Apparently the Galois group $G$ of a Galois extension $E/F$ can be viewed as an “étale sheaf” on the set $X$ of intermediate Galois extensions equipped with an appropriate Grothendieck topology (see short discussion at Galois Group as a Sheaf). For now I will assume $G$ is abelian. In this setting an open cover of $X$ will be a set of intermediate extensions $\{E/E_i/F\}$ which together generate $E$.

My question is about how much this viewpoint transfers the properties of sheaves on topological spaces, e. g. coherent sheaves on schemes. I think the correct analogy is that $G$ is the structure sheaf, and discrete $G$-modules $M$ are coherent sheaves on $X$. If this is correct, is the correct notion of restriction to a subfield $L$ the quotient of $M$ by the invariants of $\operatorname{Gal}(E/L)$?

If the answer is yes, it is clear how to define cochains and coboundary operator via restriction maps, as in the construction of Čech cohomology. Does this give a cochain complex? If so we obtain an associated cohomology $\grave{H}^\bullet(G, M)$. As with Čech cohomology, a priori this is defined with respect to a choice of cover. Is there some choice of cover which will give a canonical result? What is the relation, if any, between this and the typical group cohomology? What is the correct analogy of a short exact sequence of sheaves? Is there a better definition of cohomology in terms of derived functors?

To what extent do these constructions “globalize”? For instance, can we somehow patch together these objects, in the same way affine schemes patch into general schemes? Are there interesting analogues of moduli spaces of Galois groups? In general I am interested in whatever geometric aspects of Galois theory (or class field theory more specifically) this perspective may elucidate.

If anyone can shed light themselves or suggest a reference I would greatly appreciate it. Please excuse me if these questions are not research level.

  • $\begingroup$ It is said that topos cohomology is precisely the fusion of sheaf cohomology and Galois cohomology. Have you looked into that? The site associated with a Galois group (or more generally any topological group) is the category of discrete sets with a continuous transitive action, with the surjective equivariant maps as covers. $\endgroup$
    – Zhen Lin
    Mar 18, 2023 at 23:20

1 Answer 1


The usual geometric point of view on the Galois group of $F$ is that the Galois group is the etale fundamental group of $\operatorname{Spec} F$. It's possible that you're already aware of this point of view and are looking for something different, but let me say a few words about it anyway.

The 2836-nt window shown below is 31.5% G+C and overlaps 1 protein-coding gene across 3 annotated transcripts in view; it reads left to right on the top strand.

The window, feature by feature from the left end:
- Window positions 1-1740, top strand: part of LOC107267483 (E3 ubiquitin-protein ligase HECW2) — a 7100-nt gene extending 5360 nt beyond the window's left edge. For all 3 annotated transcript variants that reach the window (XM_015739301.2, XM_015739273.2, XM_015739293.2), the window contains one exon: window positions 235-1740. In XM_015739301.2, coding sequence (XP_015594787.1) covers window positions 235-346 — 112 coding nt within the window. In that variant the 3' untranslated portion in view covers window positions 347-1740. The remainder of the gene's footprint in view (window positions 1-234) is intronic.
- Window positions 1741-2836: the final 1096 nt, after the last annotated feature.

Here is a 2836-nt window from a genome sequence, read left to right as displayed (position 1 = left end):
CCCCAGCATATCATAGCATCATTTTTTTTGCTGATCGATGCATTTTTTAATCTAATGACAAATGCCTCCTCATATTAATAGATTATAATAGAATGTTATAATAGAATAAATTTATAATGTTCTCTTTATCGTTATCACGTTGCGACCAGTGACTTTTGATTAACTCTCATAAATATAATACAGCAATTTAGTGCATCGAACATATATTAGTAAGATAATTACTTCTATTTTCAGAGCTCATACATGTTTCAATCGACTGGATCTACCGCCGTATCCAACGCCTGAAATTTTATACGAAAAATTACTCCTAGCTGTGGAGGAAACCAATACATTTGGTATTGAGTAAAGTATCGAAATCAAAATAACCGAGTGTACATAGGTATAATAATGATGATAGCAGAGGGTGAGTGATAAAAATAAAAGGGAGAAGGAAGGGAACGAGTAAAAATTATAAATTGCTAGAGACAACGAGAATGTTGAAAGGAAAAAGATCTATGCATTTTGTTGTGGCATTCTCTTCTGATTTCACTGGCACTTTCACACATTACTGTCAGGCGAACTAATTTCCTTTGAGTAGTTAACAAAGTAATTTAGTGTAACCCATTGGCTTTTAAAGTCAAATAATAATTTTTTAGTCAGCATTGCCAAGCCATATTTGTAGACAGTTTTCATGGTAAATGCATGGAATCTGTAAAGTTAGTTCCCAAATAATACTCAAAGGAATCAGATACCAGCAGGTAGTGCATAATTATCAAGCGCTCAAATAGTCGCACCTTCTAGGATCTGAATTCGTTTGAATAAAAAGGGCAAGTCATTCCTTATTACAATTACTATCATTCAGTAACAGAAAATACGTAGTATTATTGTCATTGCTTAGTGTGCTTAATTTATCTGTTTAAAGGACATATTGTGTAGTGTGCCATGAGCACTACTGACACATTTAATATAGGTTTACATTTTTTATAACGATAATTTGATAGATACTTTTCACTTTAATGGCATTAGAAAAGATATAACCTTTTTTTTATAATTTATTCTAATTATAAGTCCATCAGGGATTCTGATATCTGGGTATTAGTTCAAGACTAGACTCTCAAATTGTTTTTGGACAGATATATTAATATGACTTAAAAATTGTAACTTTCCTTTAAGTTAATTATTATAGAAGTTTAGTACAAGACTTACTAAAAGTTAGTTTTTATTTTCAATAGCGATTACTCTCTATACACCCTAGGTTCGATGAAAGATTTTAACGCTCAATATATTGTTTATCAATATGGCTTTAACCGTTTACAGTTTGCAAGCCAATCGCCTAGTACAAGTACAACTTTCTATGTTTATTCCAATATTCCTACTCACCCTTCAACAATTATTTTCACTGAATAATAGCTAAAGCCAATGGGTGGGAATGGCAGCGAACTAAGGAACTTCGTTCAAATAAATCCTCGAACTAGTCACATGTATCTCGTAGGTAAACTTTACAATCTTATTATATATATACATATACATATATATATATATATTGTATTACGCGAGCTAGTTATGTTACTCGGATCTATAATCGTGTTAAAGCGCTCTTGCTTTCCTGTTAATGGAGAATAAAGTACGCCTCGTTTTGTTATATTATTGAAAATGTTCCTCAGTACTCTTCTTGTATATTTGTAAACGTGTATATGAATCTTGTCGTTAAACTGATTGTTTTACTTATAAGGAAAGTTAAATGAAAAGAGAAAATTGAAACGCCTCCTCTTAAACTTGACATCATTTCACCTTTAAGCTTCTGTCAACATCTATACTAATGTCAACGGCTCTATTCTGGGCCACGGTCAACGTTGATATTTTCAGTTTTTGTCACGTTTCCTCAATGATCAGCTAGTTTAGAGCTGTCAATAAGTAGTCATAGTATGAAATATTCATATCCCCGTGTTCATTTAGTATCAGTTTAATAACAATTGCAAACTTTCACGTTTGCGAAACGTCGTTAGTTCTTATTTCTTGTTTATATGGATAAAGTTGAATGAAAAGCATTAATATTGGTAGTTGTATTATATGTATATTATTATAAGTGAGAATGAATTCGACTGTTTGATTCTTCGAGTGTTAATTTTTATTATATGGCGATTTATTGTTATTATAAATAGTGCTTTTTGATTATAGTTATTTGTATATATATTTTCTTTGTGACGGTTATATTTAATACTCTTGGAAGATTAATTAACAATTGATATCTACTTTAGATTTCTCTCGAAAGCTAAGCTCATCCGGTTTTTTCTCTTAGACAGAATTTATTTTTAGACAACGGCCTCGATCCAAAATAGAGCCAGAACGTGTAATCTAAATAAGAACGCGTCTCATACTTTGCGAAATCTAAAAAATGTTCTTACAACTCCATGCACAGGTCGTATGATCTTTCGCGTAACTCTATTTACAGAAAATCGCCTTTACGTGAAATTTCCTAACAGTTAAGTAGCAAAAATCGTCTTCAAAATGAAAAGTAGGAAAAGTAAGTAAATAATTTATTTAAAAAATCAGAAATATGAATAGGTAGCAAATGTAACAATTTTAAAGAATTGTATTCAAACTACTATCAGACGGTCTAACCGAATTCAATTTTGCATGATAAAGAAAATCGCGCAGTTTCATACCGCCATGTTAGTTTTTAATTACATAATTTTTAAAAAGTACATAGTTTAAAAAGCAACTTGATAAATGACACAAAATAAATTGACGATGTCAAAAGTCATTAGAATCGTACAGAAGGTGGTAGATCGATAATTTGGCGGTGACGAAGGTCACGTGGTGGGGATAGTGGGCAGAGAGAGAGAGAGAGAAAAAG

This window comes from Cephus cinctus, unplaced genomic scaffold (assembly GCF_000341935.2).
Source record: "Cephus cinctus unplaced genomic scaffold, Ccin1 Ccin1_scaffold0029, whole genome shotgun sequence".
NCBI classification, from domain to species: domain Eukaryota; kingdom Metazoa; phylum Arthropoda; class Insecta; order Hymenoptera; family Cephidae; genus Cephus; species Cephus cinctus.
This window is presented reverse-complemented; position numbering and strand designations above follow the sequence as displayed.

This analogy comes not from thinking of the fundamental group as loops, but as the automorphism group of the universal cover. The starting point is the observation that if $X$ is any reasonable topological space, say connected for simplicity, then the fundamental group $\pi_1(X,x)$ is isomorphic to the group of deck transformations of the universal cover $\tilde{X} \to X$, via monodromy. Working in the etale site over $\operatorname{Spec} F$ (which is now our $X$), the "universal cover" is $\operatorname{Spec}F^{\text{sep}}$ and the Galois group $G_F = \operatorname{Gal}(F^{\text{sep}} / F)$ of $F$ becomes the group of deck transformations. Strictly speaking, $\operatorname{Spec} F^{\text{sep}}$ isn't a finite etale cover of $\operatorname{Spec} F$, which is usually dealt with by viewing $\operatorname{Spec} F^{\text{sep}}$ as a limit of connected etale covers $\operatorname{Spec} E \to \operatorname{Spec} F$, where $E$ is a finite (Galois) extension of $F$. So the etale fundamental group of $\operatorname{Spec} F$ is identified with $G_F$ as a profinite group.

If $\mathcal{F}$ is an abelian sheaf on the etale site of $\operatorname{Spec} F$, then $M := \mathcal{F}(\operatorname{Spec} F^{\text{sep}})$ has a natural $G_F$-action. This construction gives an equivalence between abelian sheaves on the etale site and discrete $G_F$-modules. Moreover, $M^{G_F} \cong \mathcal{F}(\operatorname{Spec} F)$, which implies that $H^*(G_F,M) \cong H^*_{et}(\operatorname{Spec} F, \mathcal{F})$.

In sum, I think that any reference about algebraic geometry containing the word "etale" may be relevant. As for globalizing these constructions, the keyword you're looking for may be "descent". For example, the Stacks Project contains a lot of material about these topics.


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